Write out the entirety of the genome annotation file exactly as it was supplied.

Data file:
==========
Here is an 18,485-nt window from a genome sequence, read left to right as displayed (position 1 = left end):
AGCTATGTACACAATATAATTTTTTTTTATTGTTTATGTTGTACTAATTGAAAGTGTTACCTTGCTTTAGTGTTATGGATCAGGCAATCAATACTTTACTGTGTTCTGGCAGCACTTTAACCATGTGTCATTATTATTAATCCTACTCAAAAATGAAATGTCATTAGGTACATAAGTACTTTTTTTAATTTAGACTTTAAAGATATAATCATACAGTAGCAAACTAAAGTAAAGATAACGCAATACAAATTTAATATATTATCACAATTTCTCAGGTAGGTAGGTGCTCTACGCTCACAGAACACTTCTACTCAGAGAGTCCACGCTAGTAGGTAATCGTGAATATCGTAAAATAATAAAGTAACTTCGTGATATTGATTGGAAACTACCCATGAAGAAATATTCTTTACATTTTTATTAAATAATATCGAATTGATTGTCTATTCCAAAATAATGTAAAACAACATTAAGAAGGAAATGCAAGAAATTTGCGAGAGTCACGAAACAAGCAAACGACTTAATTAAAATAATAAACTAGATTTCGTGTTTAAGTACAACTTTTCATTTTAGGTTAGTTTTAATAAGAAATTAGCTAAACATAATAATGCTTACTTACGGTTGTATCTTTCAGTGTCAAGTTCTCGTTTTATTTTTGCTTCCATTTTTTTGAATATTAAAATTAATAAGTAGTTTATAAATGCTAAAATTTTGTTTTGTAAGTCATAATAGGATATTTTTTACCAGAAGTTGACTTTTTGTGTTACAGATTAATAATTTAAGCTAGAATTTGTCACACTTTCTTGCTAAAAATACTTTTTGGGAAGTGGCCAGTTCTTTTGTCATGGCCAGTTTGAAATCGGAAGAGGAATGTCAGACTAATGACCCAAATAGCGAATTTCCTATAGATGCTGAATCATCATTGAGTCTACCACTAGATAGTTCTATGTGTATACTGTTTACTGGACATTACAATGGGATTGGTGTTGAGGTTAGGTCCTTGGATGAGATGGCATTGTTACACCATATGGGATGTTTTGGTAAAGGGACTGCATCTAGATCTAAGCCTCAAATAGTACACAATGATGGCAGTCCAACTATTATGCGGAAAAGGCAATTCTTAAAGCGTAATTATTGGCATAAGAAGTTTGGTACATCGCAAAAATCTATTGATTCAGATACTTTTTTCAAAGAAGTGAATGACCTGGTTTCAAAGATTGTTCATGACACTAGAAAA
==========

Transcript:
Here is an 18,485-nt window from a genome sequence, read left to right as displayed (position 1 = left end):
AGCTATGTACACAATATAATTTTTTTTTATTGTTTATGTTGTACTAATTGAAAGTGTTACCTTGCTTTAGTGTTATGGATCAGGCAATCAATACTTTACTGTGTTCTGGCAGCACTTTAACCATGTGTCATTATTATTAATCCTACTCAAAAATGAAATGTCATTAGGTACATAAGTACTTTTTTTAATTTAGACTTTAAAGATATAATCATACAGTAGCAAACTAAAGTAAAGATAACGCAATACAAATTTAATATATTATCACAATTTCTCAGGTAGGTAGGTGCTCTACGCTCACAGAACACTTCTACTCAGAGAGTCCACGCTAGTAGGTAATCGTGAATATCGTAAAATAATAAAGTAACTTCGTGATATTGATTGGAAACTACCCATGAAGAAATATTCTTTACATTTTTATTAAATAATATCGAATTGATTGTCTATTCCAAAATAATGTAAAACAACATTAAGAAGGAAATGCAAGAAATTTGCGAGAGTCACGAAACAAGCAAACGACTTAATTAAAATAATAAACTAGATTTCGTGTTTAAGTACAACTTTTCATTTTAGGTTAGTTTTAATAAGAAATTAGCTAAACATAATAATGCTTACTTACGGTTGTATCTTTCAGTGTCAAGTTCTCGTTTTATTTTTGCTTCCATTTTTTTGAATATTAAAATTAATAAGTAGTTTATAAATGCTAAAATTTTGTTTTGTAAGTCATAATAGGATATTTTTTACCAGAAGTTGACTTTTTGTGTTACAGATTAATAATTTAAGCTAGAATTTGTCACACTTTCTTGCTAAAAATACTTTTTGGGAAGTGGCCAGTTCTTTTGTCATGGCCAGTTTGAAATCGGAAGAGGAATGTCAGACTAATGACCCAAATAGCGAATTTCCTATAGATGCTGAATCATCATTGAGTCTACCACTAGATAGTTCTATGTGTATACTGTTTACTGGACATTACAATGGGATTGGTGTTGAGGTTAGGTCCTTGGATGAGATGGCATTGTTACACCATATGGGATGTTTTGGTAAAGGGACTGCATCTAGATCTAAGCCTCAAATAGTACACAATGATGGCAGTCCAACTATTATGCGGAAAAGGCAATTCTTAAAGCGTAATTATTGGCATAAGAAGTTTGGTACATCGCAAAAATCTATTGATTCAGATACTTTTTTCAAAGAAGTGAATGACCTGGTTTCAAAGATTGTTCATGACACTAGAAAA